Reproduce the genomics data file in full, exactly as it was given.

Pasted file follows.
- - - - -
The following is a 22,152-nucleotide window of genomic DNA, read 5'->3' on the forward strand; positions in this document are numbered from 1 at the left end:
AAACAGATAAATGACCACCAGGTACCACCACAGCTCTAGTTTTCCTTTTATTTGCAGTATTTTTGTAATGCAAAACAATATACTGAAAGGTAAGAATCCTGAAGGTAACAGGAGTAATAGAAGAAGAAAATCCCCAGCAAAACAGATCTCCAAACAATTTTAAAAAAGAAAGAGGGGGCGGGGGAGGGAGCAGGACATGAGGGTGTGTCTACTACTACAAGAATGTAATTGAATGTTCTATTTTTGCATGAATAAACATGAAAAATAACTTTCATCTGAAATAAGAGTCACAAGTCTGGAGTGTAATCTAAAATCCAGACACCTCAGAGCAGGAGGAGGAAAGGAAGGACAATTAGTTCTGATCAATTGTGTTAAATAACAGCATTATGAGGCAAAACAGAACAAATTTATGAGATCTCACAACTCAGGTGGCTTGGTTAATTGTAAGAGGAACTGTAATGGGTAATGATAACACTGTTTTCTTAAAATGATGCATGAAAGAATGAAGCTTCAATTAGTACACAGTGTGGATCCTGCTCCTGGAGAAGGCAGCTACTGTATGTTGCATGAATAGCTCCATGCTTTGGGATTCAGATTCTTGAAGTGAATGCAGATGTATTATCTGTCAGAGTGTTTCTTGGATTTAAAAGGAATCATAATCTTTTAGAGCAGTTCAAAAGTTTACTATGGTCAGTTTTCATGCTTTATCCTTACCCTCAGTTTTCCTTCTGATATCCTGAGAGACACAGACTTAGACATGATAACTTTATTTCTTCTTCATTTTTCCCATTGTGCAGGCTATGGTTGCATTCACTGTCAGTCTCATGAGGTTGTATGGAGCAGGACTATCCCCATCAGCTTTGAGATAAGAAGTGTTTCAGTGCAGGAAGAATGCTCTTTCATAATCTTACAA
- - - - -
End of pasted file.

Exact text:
The following is a 22,152-nucleotide window of genomic DNA, read 5'->3' on the forward strand; positions in this document are numbered from 1 at the left end:
AAACAGATAAATGACCACCAGGTACCACCACAGCTCTAGTTTTCCTTTTATTTGCAGTATTTTTGTAATGCAAAACAATATACTGAAAGGTAAGAATCCTGAAGGTAACAGGAGTAATAGAAGAAGAAAATCCCCAGCAAAACAGATCTCCAAACAATTTTAAAAAAGAAAGAGGGGGCGGGGGAGGGAGCAGGACATGAGGGTGTGTCTACTACTACAAGAATGTAATTGAATGTTCTATTTTTGCATGAATAAACATGAAAAATAACTTTCATCTGAAATAAGAGTCACAAGTCTGGAGTGTAATCTAAAATCCAGACACCTCAGAGCAGGAGGAGGAAAGGAAGGACAATTAGTTCTGATCAATTGTGTTAAATAACAGCATTATGAGGCAAAACAGAACAAATTTATGAGATCTCACAACTCAGGTGGCTTGGTTAATTGTAAGAGGAACTGTAATGGGTAATGATAACACTGTTTTCTTAAAATGATGCATGAAAGAATGAAGCTTCAATTAGTACACAGTGTGGATCCTGCTCCTGGAGAAGGCAGCTACTGTATGTTGCATGAATAGCTCCATGCTTTGGGATTCAGATTCTTGAAGTGAATGCAGATGTATTATCTGTCAGAGTGTTTCTTGGATTTAAAAGGAATCATAATCTTTTAGAGCAGTTCAAAAGTTTACTATGGTCAGTTTTCATGCTTTATCCTTACCCTCAGTTTTCCTTCTGATATCCTGAGAGACACAGACTTAGACATGATAACTTTATTTCTTCTTCATTTTTCCCATTGTGCAGGCTATGGTTGCATTCACTGTCAGTCTCATGAGGTTGTATGGAGCAGGACTATCCCCATCAGCTTTGAGATAAGAAGTGTTTCAGTGCAGGAAGAATGCTCTTTCATAATCTTACAA